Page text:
Igor Liferenko Igor Liferenko - 1 month ago 8
C Question

How to fix locale?

Add ru_RU.CP1251 locale (on debian uncomment

ru_RU.CP1251
in
/etc/locale.gen
and run
sudo locale-gen
) and
compile the following program with
gcc -fexec-charset=cp1251 test.c
(input file is in UTF-8). The result is empty. Just letter 'я' is wrong.
Other letters are determined either lowercase or uppercase just fine.

#include <locale.h>
#include <ctype.h>
#include <stdio.h>
int main (void)
{
setlocale(LC_ALL, "ru_RU.CP1251");
char c = 'я';
int i;
char z;
for (i = 7; i >= 0; i--) {
z = 1 << i;
if ((z & c) == z) printf("1"); else printf("0");
}
printf("\n");

if (islower(c))
printf("lowercase\n");
if (isupper(c))
printf("uppercase\n");
return 0;
}


Why neither
islower()
nor
isupper()
work on letter
я
?

UPDATE

Character with code 0xff does not work in any locale. Check also fr_FR.ISO-8859-1. Seems like a bug in glibc.

#include <locale.h>
#include <ctype.h>
#include <stdio.h>
int main (void)
{
setlocale(LC_ALL, "fr_FR.ISO-8859-1");

/* 11111111 */
char c = 0;
c |= 1 << 0;
c |= 1 << 1;
c |= 1 << 2;
c |= 1 << 3;
c |= 1 << 4;
c |= 1 << 5;
c |= 1 << 6;
c |= 1 << 7;

if (islower(c))
printf("lowercase\n");
if (isupper(c))
printf("uppercase\n");
return 0;
}

Answer

Igor, if your file is UTF-8 it's of no sense to try to use code page 1251, as it has nothing in common with utf-8 encoding. Just use locale ru_RU.UTF-8 and you'll be able to display your file without any problem. Or, if you insist on using ru_RU.CP1251, you'll need to first convert your file from utf-8 encoding to cp1251 (you can use the iconv(1) utility for that)

iconv --from-code=utf-8 --to-code=cp1251 your_file.txt > your_converted_file.txt

On other side, the --fexec-charset=cp1251 only affects the characters used on the executable, but you have not specified the input charset to use in string literals in your source code. Probably, the compiler is determining that from the environment (which you have set in your LANG or LC_CHARSET environment variables)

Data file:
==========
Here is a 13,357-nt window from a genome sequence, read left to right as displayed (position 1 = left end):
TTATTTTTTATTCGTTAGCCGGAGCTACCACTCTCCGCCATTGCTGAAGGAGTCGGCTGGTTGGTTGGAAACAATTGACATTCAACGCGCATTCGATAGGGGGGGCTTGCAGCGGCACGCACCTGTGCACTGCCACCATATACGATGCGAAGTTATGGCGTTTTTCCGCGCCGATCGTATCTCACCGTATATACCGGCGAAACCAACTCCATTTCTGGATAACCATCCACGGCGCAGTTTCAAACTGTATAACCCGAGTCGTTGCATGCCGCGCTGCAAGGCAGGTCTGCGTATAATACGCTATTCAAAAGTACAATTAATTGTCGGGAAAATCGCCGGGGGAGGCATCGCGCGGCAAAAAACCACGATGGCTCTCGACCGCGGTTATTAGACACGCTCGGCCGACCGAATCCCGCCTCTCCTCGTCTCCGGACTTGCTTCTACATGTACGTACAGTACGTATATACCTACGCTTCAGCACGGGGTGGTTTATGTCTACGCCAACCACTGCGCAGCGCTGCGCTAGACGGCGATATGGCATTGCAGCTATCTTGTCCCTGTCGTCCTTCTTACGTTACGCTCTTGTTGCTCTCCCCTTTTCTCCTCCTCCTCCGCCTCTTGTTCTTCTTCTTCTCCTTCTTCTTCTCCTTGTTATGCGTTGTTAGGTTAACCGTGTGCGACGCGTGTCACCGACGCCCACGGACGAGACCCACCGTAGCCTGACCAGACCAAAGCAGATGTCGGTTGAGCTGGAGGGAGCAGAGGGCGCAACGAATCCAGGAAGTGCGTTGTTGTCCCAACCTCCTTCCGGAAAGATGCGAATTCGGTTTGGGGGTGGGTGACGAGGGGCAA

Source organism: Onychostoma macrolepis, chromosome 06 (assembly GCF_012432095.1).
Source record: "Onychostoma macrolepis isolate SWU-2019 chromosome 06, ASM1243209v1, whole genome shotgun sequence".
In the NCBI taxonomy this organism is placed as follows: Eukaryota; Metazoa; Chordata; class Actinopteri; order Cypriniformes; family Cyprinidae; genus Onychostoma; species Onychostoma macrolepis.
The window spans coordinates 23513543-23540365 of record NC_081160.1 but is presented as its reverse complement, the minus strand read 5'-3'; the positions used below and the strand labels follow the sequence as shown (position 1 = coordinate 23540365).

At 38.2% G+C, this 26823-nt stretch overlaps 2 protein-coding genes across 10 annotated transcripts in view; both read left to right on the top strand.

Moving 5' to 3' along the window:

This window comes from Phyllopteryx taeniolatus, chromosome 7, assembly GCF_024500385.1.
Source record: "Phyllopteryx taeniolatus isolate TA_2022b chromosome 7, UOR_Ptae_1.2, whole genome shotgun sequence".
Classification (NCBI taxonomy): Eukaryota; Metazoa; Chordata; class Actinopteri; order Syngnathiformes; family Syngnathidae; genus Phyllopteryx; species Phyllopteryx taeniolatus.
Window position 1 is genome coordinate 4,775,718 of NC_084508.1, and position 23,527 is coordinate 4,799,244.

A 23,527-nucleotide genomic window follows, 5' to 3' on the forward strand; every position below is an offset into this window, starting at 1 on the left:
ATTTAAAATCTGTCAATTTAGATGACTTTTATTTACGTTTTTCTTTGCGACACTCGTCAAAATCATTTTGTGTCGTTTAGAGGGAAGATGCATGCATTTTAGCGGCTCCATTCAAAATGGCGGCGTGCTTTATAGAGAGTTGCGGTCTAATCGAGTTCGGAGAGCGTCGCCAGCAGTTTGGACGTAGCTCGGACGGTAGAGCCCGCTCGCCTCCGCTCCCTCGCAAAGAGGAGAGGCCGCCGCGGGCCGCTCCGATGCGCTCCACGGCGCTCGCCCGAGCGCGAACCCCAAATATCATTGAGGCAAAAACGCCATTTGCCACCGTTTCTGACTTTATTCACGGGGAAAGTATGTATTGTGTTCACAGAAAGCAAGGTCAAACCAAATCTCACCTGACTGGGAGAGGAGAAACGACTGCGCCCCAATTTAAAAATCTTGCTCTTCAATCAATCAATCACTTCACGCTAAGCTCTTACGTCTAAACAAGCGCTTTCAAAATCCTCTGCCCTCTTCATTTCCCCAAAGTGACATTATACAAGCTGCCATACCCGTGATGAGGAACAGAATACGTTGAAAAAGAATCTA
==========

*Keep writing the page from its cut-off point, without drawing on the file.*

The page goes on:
Only once you control exactly what locales are used at each stage, you'll get coherent results.

The main reason an effort is being made to switch all countries to a common charset (UTF) is exactly to not have to deal with all these locale settings at each stage.

If you deal always with documents encoded in CP1251, you'll need to use that encoding for everything on your computer, but when you receive some document encoded in utf-8, then you'll have to convert it to be able to see it right.

I mostly recommend you to switch to utf-8, as it's an encoding that has support for all countries character sets, but at this moment, that decision is only yours.

NOTE

On debian linux:

$ sed 's/^/    /' pru-$$.c 
#include <stdio.h>
#include <stdlib.h>
#include <string.h>
#include <ctype.h>
#include <locale.h>

#define P(f,v) printf(#f"(%d /* '%c' */) => %d\n", (v), (v), f(v))
#define Q(v) do{P(isupper,(v));P(islower,(v));}while(0)

int main()
{
    setlocale(LC_ALL, "");
    Q(0xff);
}

Compiled with

$ make pru-$$
cc    pru-1342.c   -o pru-1342

execution with ru_RU.CP1251 locale

$ locale | sed 's/^/    /'
LANG=ru_RU.CP1251
LANGUAGE=
LC_CTYPE="ru_RU.CP1251"
LC_NUMERIC="ru_RU.CP1251"
LC_TIME="ru_RU.CP1251"
LC_COLLATE="ru_RU.CP1251"
LC_MONETARY="ru_RU.CP1251"
LC_MESSAGES="ru_RU.CP1251"
LC_PAPER="ru_RU.CP1251"
LC_NAME="ru_RU.CP1251"
LC_ADDRESS="ru_RU.CP1251"
LC_TELEPHONE="ru_RU.CP1251"
LC_MEASUREMENT="ru_RU.CP1251"
LC_IDENTIFICATION="ru_RU.CP1251"
LC_ALL=

$ pru-$$
isupper(255 /* 'я' */) => 0
islower(255 /* 'я' */) => 512

So, glibc is not faulty, the fault is in your code.